“What are you reading?” That’s the question Will Schwalbe asks his mother, Mary Anne, as they sit in the waiting room of the Memorial Sloan-Kettering Cancer Center. In 2007, Mary Anne returned from a humanitarian trip to Pakistan and Afghanistan suffering from what her doctors believed was a rare type of hepatitis. Months later she was diagnosed with a form of advanced pancreatic cancer, which is almost always fatal, often in six months or less. This is the inspiring true story of a son and his mother, who start a “book club” that brings them together as her life comes to a close. Over the next two years, Will and Mary Anne carry on conversations that are both wide-ranging and deeply personal, prompted by an eclectic array of books and a shared passion for reading. Their list jumps from classic to popular, from poetry to mysteries, from fantastic to spiritual. The issues they discuss include questions of faith and courage as well as everyday topics such as expressing gratitude and learning to listen. Throughout, they are constantly reminded of the power of books to comfort us, astonish us, teach us, and tell us what we need to do with our lives and in the world. Reading isn’t the opposite of doing; it’s the opposite of dying. Will and Mary Anne share their hopes and concerns with each other—and rediscover their lives—through their favorite books. When they read, they aren’t a sick person and a well person, but a mother and a son taking a journey together. The result is a profoundly moving tale of loss that is also a joyful, and often humorous, celebration of life: Will’s love letter to his mother, and theirs to the printed page. This eBook edition includes a Reading Group Guide.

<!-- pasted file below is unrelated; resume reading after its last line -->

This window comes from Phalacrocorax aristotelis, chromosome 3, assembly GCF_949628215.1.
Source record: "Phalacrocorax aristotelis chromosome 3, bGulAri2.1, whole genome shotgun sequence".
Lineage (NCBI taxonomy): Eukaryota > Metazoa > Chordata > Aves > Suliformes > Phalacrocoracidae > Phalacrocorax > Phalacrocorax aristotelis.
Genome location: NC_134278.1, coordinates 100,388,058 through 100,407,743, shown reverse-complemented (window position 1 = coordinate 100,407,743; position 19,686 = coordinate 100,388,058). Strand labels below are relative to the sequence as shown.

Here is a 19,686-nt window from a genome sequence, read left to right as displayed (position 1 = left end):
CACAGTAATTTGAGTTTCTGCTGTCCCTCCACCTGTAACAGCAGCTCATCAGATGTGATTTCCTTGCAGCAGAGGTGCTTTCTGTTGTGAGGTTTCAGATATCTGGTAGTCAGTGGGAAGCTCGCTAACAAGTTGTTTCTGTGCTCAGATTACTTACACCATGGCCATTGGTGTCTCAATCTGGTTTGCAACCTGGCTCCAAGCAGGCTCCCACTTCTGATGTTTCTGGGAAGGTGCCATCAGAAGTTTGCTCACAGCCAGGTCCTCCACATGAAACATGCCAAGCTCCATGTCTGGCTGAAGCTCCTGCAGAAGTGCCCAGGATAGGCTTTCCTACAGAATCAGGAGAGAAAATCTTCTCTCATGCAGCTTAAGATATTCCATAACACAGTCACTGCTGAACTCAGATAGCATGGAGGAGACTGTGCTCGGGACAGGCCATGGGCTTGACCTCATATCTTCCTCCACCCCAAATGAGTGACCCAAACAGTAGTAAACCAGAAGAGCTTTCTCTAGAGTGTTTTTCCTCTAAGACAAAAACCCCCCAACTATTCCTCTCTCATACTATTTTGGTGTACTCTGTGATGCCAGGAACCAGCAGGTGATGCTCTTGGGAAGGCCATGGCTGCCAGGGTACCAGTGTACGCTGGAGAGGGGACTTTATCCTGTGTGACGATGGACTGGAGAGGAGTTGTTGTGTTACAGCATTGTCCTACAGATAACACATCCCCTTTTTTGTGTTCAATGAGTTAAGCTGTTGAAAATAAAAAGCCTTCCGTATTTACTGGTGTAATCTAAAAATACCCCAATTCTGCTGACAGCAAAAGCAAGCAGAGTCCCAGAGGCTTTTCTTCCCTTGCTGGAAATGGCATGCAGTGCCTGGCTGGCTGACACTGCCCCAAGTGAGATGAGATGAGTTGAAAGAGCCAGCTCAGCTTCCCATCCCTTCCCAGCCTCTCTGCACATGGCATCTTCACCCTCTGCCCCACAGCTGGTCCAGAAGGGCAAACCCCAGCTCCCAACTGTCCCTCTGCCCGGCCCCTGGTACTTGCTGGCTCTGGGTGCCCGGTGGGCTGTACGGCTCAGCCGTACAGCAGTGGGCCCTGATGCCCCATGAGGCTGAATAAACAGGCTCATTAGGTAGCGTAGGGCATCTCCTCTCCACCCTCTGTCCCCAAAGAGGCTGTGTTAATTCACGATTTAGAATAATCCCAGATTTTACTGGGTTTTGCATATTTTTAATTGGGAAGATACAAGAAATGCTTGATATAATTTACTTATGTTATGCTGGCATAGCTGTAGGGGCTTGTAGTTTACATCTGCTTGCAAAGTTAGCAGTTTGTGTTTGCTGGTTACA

|Author||: Helen Thorpe|
|Editor||: Simon and Schuster|
“A raw, intimate look at the impact of combat and the healing power of friendship” (People): the lives of three women deployed to Afghanistan and Iraq, and the effect of their military service on their personal lives and families—named a best book of the year by Publishers Weekly. “In the tradition of Adrian Nicole LeBlanc, Richard Rhodes, and other masters of literary journalism, Soldier Girls is utterly absorbing, gorgeously written, and unforgettable” (The Boston Globe). Helen Thorpe follows the lives of three women over twelve years on their paths to the military, overseas to combat, and back home…and then overseas again for two of them. These women, who are quite different in every way, become friends, and we watch their interaction and also what happens when they are separated. We see their families, their lovers, their spouses, their children. We see them work extremely hard, deal with the attentions of men on base and in war zones, and struggle to stay connected to their families back home. We see some of them drink too much, have affairs, and react to the deaths of fellow soldiers. And we see what happens to one of them when the truck she is driving hits an explosive in the road, blowing it up. She survives, but her life may never be the same again. Deeply reported, beautifully written, and powerfully moving, Soldier Girls is “a breakthrough work...What Thorpe accomplishes in Soldier Girls is something far greater than describing the experience of women in the military. The book is a solid chunk of American history...Thorpe triumphs” (The New York Times Book Review).
|Author||: Mirwais Rahmany|